Developing Tools for Exploring Brain Microstructure in Diffusion MRI Datasets

White matter tracts

Diffusion MRI is a remarkable neuroimaging modality, simultaneously capturing brain structure at large scales and small. By sensitizing MRI to the diffusion of water molecules, brain tissue structures can be characterized in a directionally-dependent manner at sub-voxel scales.

An axial slice from a diffusion-weighted brain MRI, with increasing diffusion weighting from left to right.

With microstructure models, diffusion MRI allows us to describe the distribution of neuron arrangements within the imaging voxels. And with tractography, it allows us to infer white matter fiber tracts spanning across regions of the brain. Observing microstructure changes over time provides a window into what goes on during brain development in infancy and adolescence, during life changes, and with the onset of mental illness. As part of an NIH funded project 1R21MH132982, we are building software tools for processing longitudinal population datasets of diffusion MRI and analyzing brain microstructure changes over time. This is a collaboration between Kitware Medical Computing, the UNC Biomedical Image Analysis Group, and the UNC Neuro Image Research and Analysis Laboratories.

This project uses the Adolescent Brain and Cognitive Development (ABCD) Study dataset. The ABCD Study is a large, multi-site, longitudinal study monitoring the brain and cognitive development of a national cohort of children. The dataset includes diffusion MRI data and tabulated data covering a variety of environmental and mental health variables. With the recent 5.1 release, there are currently up to three time points of available imaging per participant, for ages 9-15.

The massive ABCD data covers a wide range of domain areas, including several important aspects of brain development. Many external researchers have used ABCD to tackle their own research questions. However, a secondary analysis does not always hold up to specific research questions as effectively as a smaller and more targeted study. The best way for third party researchers to use the ABCD data for their own investigation is to use it for hypothesis generation [4]. For this reason we have focused our efforts on developing tools for general exploratory analysis rather than hypothesis-driven work. With the exploratory tools that we are putting together, researchers will be able to use the ABCD Study to learn about developmental trajectories in the context of their area of interest, and then they can conduct targeted independent studies to probe the specific hypotheses that they generated.

We aim to provide software that is geared towards processing ABCD diffusion imaging to generate longitudinal trajectories of brain microstructure development. The user of the software will specify how they want to split up groups of study participants and which microstructural features they want to explore. We are taking a Python-plus-Slicer approach to sharing this software: release a standalone Python package with ready-to-use pipelines and a clean API, and release an accompanying 3D Slicer extension that can be used to visualize individual steps and carry out the resulting statistical exploration.

Processing pipeline for exploratory analysis of white matter microstructure.
Processing pipeline for exploratory analysis of white matter microstructure.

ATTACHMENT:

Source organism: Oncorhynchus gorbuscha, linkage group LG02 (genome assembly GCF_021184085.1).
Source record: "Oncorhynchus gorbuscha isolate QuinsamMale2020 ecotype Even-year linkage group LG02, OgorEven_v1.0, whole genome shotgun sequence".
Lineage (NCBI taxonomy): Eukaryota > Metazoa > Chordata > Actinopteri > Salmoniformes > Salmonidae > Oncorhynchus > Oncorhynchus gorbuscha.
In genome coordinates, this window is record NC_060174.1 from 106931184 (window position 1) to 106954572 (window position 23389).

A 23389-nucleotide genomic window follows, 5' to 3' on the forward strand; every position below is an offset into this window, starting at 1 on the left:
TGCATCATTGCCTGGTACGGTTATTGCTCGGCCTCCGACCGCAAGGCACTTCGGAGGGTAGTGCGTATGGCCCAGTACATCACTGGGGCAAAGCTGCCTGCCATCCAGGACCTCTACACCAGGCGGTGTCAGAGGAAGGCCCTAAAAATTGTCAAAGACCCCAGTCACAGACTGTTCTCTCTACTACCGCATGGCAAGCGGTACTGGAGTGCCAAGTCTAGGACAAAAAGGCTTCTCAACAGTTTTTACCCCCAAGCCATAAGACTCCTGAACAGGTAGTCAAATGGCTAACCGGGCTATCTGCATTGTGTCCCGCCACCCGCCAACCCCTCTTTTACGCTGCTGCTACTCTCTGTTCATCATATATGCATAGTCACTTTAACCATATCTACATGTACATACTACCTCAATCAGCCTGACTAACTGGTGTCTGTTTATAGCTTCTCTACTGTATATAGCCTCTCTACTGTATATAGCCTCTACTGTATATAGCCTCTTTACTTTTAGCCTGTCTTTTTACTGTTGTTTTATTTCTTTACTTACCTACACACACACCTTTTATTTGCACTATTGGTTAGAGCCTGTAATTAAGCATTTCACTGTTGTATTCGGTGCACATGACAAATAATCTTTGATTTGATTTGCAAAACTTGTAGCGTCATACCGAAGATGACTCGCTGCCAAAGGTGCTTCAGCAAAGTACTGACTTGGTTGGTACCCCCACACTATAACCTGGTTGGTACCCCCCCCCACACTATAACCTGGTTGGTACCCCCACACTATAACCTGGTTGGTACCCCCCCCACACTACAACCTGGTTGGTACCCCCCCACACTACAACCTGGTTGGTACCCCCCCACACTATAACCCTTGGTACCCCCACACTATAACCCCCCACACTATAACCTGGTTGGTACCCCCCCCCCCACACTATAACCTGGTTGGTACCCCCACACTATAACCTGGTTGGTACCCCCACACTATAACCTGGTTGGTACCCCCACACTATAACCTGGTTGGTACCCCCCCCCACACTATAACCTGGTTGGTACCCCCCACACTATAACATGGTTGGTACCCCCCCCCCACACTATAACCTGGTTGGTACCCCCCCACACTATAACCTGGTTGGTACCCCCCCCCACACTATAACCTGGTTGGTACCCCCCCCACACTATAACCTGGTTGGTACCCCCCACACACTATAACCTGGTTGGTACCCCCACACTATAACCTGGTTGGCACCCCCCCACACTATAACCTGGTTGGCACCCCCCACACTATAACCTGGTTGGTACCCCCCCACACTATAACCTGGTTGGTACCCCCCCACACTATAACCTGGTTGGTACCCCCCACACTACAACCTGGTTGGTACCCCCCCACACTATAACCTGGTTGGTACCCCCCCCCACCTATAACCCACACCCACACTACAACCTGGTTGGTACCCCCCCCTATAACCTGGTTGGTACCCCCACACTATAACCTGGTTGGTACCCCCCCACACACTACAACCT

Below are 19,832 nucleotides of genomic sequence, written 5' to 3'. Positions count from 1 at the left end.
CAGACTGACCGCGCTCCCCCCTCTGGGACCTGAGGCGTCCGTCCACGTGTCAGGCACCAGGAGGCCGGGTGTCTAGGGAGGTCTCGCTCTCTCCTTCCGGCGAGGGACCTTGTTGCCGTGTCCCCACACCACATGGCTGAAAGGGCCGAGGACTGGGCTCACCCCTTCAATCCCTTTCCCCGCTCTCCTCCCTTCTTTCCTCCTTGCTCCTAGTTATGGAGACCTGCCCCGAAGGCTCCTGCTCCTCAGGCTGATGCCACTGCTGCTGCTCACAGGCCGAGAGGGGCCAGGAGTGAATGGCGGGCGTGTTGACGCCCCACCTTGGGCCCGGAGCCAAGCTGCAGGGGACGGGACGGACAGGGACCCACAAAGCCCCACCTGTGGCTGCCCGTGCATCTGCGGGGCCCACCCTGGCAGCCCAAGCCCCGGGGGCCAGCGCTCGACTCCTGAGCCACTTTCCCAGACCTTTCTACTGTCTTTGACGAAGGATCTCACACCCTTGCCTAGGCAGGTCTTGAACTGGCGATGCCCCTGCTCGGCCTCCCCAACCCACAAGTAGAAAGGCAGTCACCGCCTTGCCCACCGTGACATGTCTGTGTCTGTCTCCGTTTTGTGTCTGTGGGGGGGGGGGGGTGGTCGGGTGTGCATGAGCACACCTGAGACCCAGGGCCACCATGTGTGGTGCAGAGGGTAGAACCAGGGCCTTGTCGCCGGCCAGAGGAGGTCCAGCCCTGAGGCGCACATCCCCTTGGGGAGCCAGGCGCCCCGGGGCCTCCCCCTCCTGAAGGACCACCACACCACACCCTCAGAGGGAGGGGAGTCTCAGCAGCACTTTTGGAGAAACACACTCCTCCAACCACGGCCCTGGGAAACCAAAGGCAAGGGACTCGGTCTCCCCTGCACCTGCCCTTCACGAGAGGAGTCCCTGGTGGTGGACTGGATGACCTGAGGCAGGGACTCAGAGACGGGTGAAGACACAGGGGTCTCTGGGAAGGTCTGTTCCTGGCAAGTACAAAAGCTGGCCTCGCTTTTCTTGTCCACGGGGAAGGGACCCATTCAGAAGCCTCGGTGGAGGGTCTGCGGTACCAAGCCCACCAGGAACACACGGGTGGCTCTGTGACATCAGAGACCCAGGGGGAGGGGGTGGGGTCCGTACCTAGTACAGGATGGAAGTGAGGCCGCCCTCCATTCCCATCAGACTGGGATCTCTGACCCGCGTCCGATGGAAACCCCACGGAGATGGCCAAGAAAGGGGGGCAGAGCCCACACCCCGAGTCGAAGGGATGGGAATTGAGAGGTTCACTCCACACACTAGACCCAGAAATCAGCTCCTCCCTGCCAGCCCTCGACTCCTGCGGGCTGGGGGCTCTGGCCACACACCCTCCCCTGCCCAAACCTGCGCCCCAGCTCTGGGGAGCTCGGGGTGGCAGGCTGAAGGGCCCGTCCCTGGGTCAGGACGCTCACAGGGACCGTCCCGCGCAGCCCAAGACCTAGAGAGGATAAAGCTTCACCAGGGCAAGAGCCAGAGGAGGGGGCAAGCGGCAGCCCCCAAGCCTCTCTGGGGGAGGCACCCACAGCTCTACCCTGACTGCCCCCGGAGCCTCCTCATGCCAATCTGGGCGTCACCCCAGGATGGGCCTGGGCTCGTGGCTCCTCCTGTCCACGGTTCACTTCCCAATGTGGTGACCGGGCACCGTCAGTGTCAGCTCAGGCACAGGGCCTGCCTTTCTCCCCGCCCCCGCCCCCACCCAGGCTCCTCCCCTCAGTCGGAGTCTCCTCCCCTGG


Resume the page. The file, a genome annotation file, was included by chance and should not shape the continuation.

Notable components of the pipeline include data harmonization, image registration, Neurite Orientation Dispersion and Density Image (NODDI) computation, and tract-based spatial statistics (TBSS). We will briefly comment on our approach to each of these items.

Multi-site neuroimaging data contains effects attributable to study site such as scanner hardware, reconstruction algorithms, acquisition protocols, and image quality. These can all affect the final image and downstream results. Data harmonization is the process of removing these effects. In [3], we showed that data harmonization significantly reduces the presence of site-effects in ABCD fractional anisotropy (FA) images, and provide a general-purpose open source tool for image harmonization.

As we will discuss below, fast and accurate registration are critical for our analysis pipeline. There are tools available for fast and accurate registration of scalar images, but we need to ensure accuracy at the level of fiber tract alignment, and this requires a registration algorithm that takes fiber orientations into account. For this reason we have been developing a novel registration methodology that combines deep learning and fiber orientation distributions (FODs).

For deep registration of diffusion images, we elected to train a multi-step, affine and deformable registration algorithm that is inverse-consistent by construction [2]. This approach has several benefits: It is known to work across datasets without hyperparameter tuning, allowing efficient training on our dataset. The combined affine and deformable registration captures large global displacements and detailed local displacements well. Finally, because it is exactly inverse consistent, inverse transforms are directly available and there is never a need to choose which image should be fixed and which should be moving for a particular analysis. To adapt this approach to our diffusion images, we first derive from FOD images with 4 scalar intensities at each voxel corresponding to powers at various spherical harmonic degrees. This representation is rotation-invariant [1], allowing us to use network architectures that were designed to process scalar images. We modify the U-Net and ConvNet components of [2] to have 8 input channels instead of 2 to accommodate two 4-channel images. We compute localized normalized cross-correlation (LNCC) similarity between fixed and warped images across all 4 channels and average. Otherwise, all hyperparameters and training parameters are as in [2].